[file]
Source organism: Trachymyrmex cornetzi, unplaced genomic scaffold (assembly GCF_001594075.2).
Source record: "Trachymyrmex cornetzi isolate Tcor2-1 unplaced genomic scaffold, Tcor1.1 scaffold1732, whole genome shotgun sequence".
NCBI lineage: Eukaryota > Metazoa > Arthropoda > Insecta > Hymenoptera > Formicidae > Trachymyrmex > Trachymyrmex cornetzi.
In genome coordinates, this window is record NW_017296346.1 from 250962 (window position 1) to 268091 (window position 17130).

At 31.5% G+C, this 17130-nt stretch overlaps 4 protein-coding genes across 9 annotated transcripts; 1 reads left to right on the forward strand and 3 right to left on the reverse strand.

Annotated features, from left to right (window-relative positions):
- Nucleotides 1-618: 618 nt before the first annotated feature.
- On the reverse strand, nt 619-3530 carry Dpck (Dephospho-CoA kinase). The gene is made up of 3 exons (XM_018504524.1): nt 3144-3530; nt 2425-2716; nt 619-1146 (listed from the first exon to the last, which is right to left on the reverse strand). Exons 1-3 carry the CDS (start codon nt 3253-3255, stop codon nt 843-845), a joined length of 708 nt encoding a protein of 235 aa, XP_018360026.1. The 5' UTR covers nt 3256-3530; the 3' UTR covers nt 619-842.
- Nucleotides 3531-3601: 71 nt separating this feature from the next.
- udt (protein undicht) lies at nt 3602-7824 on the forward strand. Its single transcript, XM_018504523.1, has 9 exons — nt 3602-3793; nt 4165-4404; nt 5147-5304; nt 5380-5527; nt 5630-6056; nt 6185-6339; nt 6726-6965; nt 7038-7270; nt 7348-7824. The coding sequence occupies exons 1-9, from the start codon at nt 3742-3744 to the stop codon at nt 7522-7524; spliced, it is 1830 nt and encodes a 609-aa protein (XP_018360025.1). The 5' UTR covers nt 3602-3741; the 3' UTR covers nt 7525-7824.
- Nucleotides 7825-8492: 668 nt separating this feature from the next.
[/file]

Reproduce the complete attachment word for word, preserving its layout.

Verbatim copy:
Source organism: Trachymyrmex cornetzi, unplaced genomic scaffold (assembly GCF_001594075.2).
Source record: "Trachymyrmex cornetzi isolate Tcor2-1 unplaced genomic scaffold, Tcor1.1 scaffold1732, whole genome shotgun sequence".
NCBI lineage: Eukaryota > Metazoa > Arthropoda > Insecta > Hymenoptera > Formicidae > Trachymyrmex > Trachymyrmex cornetzi.
In genome coordinates, this window is record NW_017296346.1 from 250962 (window position 1) to 268091 (window position 17130).

At 31.5% G+C, this 17130-nt stretch overlaps 4 protein-coding genes across 9 annotated transcripts; 1 reads left to right on the forward strand and 3 right to left on the reverse strand.

Annotated features, from left to right (window-relative positions):
- Nucleotides 1-618: 618 nt before the first annotated feature.
- On the reverse strand, nt 619-3530 carry Dpck (Dephospho-CoA kinase). The gene is made up of 3 exons (XM_018504524.1): nt 3144-3530; nt 2425-2716; nt 619-1146 (listed from the first exon to the last, which is right to left on the reverse strand). Exons 1-3 carry the CDS (start codon nt 3253-3255, stop codon nt 843-845), a joined length of 708 nt encoding a protein of 235 aa, XP_018360026.1. The 5' UTR covers nt 3256-3530; the 3' UTR covers nt 619-842.
- Nucleotides 3531-3601: 71 nt separating this feature from the next.
- udt (protein undicht) lies at nt 3602-7824 on the forward strand. Its single transcript, XM_018504523.1, has 9 exons — nt 3602-3793; nt 4165-4404; nt 5147-5304; nt 5380-5527; nt 5630-6056; nt 6185-6339; nt 6726-6965; nt 7038-7270; nt 7348-7824. The coding sequence occupies exons 1-9, from the start codon at nt 3742-3744 to the stop codon at nt 7522-7524; spliced, it is 1830 nt and encodes a 609-aa protein (XP_018360025.1). The 5' UTR covers nt 3602-3741; the 3' UTR covers nt 7525-7824.
- Nucleotides 7825-8492: 668 nt separating this feature from the next.